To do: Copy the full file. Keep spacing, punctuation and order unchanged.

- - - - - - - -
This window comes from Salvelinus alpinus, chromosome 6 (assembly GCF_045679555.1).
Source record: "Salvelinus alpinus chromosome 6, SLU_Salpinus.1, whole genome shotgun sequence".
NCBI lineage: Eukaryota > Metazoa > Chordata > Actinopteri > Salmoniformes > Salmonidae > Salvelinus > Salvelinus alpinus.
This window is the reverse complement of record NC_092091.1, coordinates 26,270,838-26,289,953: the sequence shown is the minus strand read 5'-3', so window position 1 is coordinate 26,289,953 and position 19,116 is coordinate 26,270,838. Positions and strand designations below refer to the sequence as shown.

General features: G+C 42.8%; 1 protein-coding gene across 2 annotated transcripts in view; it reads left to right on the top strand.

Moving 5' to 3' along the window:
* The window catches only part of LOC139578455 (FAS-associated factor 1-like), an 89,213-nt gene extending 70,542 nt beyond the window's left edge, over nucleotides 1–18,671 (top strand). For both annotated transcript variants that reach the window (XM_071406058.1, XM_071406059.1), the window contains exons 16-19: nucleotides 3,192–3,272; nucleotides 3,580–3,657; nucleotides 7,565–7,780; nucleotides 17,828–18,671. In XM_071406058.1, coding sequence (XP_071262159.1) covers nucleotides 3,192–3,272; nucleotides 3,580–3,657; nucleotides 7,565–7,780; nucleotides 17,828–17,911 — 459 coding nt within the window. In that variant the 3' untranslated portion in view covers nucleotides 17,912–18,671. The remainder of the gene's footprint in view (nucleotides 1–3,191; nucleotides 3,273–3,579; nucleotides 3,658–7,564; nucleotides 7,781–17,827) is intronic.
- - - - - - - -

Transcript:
This window comes from Salvelinus alpinus, chromosome 6 (assembly GCF_045679555.1).
Source record: "Salvelinus alpinus chromosome 6, SLU_Salpinus.1, whole genome shotgun sequence".
NCBI lineage: Eukaryota > Metazoa > Chordata > Actinopteri > Salmoniformes > Salmonidae > Salvelinus > Salvelinus alpinus.
This window is the reverse complement of record NC_092091.1, coordinates 26,270,838-26,289,953: the sequence shown is the minus strand read 5'-3', so window position 1 is coordinate 26,289,953 and position 19,116 is coordinate 26,270,838. Positions and strand designations below refer to the sequence as shown.

General features: G+C 42.8%; 1 protein-coding gene across 2 annotated transcripts in view; it reads left to right on the top strand.

Moving 5' to 3' along the window:
* The window catches only part of LOC139578455 (FAS-associated factor 1-like), an 89,213-nt gene extending 70,542 nt beyond the window's left edge, over nucleotides 1–18,671 (top strand). For both annotated transcript variants that reach the window (XM_071406058.1, XM_071406059.1), the window contains exons 16-19: nucleotides 3,192–3,272; nucleotides 3,580–3,657; nucleotides 7,565–7,780; nucleotides 17,828–18,671. In XM_071406058.1, coding sequence (XP_071262159.1) covers nucleotides 3,192–3,272; nucleotides 3,580–3,657; nucleotides 7,565–7,780; nucleotides 17,828–17,911 — 459 coding nt within the window. In that variant the 3' untranslated portion in view covers nucleotides 17,912–18,671. The remainder of the gene's footprint in view (nucleotides 1–3,191; nucleotides 3,273–3,579; nucleotides 3,658–7,564; nucleotides 7,781–17,827) is intronic.